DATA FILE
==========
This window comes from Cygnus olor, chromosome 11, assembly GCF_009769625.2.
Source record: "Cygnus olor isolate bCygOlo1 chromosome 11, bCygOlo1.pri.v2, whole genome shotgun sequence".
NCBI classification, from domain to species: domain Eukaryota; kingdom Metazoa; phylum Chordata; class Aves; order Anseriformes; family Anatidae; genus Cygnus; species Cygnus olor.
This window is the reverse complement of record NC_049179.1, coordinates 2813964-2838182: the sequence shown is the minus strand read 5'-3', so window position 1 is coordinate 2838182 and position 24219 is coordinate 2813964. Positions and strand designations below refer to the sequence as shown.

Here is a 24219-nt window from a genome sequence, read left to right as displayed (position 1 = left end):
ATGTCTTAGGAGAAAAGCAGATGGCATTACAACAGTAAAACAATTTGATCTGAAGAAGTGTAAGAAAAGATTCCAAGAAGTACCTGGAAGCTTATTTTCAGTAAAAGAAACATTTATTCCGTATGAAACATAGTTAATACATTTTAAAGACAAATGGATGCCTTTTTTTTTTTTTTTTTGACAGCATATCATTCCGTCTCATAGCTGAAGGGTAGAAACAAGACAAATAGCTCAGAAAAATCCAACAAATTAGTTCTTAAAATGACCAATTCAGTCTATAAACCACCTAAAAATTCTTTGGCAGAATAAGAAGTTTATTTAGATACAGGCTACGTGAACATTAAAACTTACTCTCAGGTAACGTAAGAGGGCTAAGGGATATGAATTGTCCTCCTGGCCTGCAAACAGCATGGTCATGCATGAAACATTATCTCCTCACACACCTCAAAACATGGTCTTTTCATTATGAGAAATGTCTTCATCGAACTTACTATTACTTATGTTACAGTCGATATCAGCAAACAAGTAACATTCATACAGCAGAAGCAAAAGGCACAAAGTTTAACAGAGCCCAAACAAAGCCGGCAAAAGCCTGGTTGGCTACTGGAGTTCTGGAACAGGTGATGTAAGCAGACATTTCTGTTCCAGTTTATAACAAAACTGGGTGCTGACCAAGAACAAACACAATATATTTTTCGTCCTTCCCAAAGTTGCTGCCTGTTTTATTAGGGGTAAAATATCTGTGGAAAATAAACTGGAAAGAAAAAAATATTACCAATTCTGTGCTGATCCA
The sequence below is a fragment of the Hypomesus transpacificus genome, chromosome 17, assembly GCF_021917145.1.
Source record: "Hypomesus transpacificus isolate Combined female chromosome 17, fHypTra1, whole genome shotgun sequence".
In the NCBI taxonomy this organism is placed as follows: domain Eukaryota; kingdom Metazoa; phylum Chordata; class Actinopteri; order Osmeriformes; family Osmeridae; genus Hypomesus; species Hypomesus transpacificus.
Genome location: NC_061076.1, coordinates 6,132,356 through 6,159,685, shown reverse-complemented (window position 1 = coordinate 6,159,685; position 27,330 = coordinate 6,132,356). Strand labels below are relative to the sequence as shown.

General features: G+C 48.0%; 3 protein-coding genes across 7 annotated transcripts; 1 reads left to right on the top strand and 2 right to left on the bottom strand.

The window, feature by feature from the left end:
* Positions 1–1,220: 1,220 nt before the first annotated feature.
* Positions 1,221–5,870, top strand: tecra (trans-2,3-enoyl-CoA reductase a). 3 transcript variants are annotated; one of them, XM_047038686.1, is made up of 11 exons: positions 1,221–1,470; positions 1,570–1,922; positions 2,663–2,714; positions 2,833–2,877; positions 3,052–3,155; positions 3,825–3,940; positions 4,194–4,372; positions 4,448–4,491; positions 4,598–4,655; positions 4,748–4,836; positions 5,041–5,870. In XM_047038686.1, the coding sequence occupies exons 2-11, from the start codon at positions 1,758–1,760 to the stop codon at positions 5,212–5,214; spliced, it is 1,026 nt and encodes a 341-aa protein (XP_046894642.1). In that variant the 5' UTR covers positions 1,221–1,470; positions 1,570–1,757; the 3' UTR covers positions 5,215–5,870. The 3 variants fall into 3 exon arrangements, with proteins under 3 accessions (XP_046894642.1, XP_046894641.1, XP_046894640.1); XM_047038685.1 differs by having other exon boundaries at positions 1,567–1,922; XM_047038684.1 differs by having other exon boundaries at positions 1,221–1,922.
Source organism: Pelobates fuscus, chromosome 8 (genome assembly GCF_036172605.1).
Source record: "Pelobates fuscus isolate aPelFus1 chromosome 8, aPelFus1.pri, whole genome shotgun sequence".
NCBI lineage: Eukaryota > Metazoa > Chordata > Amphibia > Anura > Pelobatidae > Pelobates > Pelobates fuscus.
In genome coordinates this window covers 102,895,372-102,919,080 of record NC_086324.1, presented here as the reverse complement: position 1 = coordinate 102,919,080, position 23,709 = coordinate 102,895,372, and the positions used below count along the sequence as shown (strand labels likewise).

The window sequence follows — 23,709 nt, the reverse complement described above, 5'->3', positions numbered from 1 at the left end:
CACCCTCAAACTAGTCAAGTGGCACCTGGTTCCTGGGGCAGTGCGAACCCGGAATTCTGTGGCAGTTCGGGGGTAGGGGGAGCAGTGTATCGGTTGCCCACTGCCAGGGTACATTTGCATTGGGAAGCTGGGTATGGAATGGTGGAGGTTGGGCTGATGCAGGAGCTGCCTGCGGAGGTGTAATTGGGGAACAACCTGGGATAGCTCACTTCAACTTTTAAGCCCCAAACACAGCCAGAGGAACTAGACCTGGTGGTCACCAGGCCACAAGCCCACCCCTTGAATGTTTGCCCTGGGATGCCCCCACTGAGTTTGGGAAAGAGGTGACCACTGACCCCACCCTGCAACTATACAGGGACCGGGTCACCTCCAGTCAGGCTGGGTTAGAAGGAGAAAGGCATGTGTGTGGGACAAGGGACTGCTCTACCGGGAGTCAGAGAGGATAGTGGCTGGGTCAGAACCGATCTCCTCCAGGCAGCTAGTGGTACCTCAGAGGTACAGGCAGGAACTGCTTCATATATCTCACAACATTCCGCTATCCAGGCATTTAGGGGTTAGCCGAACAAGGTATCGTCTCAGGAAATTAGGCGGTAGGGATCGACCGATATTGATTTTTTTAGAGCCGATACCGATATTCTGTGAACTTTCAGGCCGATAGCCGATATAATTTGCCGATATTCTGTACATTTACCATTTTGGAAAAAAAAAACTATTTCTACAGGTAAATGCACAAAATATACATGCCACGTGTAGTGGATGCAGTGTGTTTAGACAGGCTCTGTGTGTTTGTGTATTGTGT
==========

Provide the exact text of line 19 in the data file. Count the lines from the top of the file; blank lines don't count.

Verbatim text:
The window sequence follows — 23,709 nt, the reverse complement described above, 5'->3', positions numbered from 1 at the left end: